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Conserve, steward, and advocate for the unique rural landscape of the Eastern Shore.

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What are BMPs?

Guidebook-DirectPrintCopyHaven-on-Bay, preserved property

This article is the first in a series of articles about Best Management Practices. In addition to background about BMPs, these articles will provide practical advice for implementing BMPs on your property. You also may download the full guide.

One special characteristic of the Eastern Shore that distinguishes it from other regions along the Atlantic coast is its close proximity to the Chesapeake Bay. Home to thousands of species, the Bay is an impressively large body of water that has a contributing watershed stretching through six states and the District of Columbia. An estimated 17.5 million people live within the Bay watershed. Having such an extensive area of land that flows into it means the risk of becoming heavily polluted is much higher. It also makes it that much more important that there are open-space, low-development areas like the Eastern Shore. Instituting the proper protections in these areas is critical to improving the health of the Chesapeake. Landowners of eased lands on the Eastern Shore are in a position to meaningfully improve the water quality of the Chesapeake Bay. By their nature, eased lands produce much less pollution because they restrict commercial and residential development. However, easement landowners can also improve water and environmental health by taking proactive actions. Best Management Practices (BMPs) is an overarching term that describes those proactive actions. BMPs optimize production on the land while reducing negative environmental impacts. BMPs are used in a number of different industries including forestry, oiland gas extraction, and water treatment.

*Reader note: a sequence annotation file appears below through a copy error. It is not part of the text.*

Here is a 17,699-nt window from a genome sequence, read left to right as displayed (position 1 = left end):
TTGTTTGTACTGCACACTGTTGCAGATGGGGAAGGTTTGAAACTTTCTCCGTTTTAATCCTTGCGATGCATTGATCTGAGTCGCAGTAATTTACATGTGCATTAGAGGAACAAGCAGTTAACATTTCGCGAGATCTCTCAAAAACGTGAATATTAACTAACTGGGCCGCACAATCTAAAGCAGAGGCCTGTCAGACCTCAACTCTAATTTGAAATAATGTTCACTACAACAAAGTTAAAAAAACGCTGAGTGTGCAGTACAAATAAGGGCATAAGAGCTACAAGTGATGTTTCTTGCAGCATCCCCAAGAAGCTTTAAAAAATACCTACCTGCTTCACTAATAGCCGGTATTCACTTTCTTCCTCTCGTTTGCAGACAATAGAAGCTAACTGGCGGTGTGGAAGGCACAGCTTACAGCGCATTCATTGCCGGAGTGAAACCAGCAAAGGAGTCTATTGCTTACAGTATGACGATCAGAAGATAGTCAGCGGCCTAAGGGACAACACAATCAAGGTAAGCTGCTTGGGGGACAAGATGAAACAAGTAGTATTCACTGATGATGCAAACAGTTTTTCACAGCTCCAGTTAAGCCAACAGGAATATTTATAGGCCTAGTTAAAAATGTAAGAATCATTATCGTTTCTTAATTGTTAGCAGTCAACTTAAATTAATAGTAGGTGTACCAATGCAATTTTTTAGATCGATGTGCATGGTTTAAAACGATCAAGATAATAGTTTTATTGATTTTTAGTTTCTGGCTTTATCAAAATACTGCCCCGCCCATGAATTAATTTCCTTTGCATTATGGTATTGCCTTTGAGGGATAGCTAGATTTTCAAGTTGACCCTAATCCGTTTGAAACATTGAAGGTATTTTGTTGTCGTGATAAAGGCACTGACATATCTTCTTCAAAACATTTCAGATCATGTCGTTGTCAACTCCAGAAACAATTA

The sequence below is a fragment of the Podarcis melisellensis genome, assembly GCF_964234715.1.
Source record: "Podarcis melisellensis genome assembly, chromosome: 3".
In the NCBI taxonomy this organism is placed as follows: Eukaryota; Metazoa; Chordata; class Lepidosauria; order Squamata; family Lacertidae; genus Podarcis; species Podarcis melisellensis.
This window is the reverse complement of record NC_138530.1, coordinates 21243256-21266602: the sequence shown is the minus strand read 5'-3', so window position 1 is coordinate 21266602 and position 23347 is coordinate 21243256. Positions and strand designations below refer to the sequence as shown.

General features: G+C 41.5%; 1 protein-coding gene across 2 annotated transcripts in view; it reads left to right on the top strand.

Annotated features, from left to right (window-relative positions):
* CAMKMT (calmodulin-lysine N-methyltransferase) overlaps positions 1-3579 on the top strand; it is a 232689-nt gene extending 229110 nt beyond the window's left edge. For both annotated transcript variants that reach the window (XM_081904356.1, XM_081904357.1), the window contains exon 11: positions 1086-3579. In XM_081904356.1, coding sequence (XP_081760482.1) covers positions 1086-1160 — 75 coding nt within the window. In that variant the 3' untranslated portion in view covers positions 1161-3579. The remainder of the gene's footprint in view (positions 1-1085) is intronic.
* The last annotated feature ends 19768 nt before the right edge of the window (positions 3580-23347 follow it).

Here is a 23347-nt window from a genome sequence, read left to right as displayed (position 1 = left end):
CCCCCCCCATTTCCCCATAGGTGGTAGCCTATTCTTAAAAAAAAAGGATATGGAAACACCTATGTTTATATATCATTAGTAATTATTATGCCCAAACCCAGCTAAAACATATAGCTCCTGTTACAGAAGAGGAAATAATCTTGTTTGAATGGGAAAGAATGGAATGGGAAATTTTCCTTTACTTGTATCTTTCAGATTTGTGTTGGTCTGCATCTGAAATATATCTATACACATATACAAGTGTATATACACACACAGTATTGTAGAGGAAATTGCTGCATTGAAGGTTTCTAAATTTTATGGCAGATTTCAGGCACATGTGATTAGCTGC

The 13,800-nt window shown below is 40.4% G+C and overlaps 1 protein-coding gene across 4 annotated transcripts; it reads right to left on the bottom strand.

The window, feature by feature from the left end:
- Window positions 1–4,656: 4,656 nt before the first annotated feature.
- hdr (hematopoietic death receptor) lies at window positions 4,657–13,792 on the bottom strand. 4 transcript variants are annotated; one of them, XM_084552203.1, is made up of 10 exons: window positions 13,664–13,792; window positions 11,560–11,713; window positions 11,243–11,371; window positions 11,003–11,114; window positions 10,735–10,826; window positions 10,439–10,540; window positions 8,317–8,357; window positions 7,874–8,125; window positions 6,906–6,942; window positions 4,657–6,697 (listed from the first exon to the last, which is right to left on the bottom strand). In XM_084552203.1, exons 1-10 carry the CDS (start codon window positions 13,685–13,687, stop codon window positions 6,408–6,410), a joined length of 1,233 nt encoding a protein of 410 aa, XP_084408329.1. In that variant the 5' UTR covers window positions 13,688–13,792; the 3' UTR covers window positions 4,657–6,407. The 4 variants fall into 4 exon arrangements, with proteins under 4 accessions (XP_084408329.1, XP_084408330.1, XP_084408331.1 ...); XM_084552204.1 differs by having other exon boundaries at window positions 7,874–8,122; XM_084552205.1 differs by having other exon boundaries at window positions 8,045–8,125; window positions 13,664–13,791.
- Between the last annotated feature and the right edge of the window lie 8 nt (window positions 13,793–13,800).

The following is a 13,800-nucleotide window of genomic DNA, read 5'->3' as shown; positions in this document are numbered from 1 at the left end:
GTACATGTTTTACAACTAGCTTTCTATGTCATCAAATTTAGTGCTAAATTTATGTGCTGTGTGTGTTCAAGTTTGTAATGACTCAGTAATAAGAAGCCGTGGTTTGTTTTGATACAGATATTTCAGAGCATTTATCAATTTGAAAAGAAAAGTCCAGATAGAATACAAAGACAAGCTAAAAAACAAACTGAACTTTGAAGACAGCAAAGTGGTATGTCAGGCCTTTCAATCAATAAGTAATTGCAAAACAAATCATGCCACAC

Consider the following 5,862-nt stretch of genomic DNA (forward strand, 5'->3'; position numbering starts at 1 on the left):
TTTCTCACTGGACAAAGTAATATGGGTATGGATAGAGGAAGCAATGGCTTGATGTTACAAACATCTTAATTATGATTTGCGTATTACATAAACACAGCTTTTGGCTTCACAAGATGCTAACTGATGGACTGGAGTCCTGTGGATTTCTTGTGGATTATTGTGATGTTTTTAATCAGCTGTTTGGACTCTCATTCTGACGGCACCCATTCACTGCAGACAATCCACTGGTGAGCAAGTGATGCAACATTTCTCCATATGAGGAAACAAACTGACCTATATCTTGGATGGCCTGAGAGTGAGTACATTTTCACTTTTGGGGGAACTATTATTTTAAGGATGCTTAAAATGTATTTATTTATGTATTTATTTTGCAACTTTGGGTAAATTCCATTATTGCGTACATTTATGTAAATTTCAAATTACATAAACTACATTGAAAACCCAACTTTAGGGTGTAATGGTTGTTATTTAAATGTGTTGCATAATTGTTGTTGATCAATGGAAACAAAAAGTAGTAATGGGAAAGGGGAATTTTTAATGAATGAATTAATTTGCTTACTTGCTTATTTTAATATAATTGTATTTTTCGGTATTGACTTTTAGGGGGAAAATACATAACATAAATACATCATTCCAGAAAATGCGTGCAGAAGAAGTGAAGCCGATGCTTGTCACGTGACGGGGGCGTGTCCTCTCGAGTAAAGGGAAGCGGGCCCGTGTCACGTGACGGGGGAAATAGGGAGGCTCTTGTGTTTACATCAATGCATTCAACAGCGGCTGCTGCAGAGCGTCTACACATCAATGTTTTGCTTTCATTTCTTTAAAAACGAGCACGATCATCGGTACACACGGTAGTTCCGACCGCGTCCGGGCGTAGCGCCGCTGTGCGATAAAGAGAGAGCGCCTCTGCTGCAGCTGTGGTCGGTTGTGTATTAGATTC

In the context of water quality, “best management practices” refers to efforts meant to control water pollution. Traditionally, land development has been mainly concerned with stormwater retention and redirection. Without being treated for any pollutants, stormwater is sent directly into the nearest stream or river. This means any residual motor oil, trash, or fertilizers left on the pavement or fields will get washed into the streams causing harm to marine life and reducing water quality.

Now there is a push toward capturing pollutants in runoff before they enter local waters. Developers and engineers accomplish this through the use of landscape alterations such as rain gardens, bioretention facilities, and green roofs. These structures offset the effects of impervious surface development during heavy rainfall by providing a focal point where runoff pollutants will be filtered by layers of soil and plants. However, BMPs are not purely limited to structural efforts. The term also applies to nonstructural actions like monitoring water usage and controlling fertilizer and  chemical dispersal. These actions are just as Haven-on-Bay, preserved propertyeffective at improving water quality.

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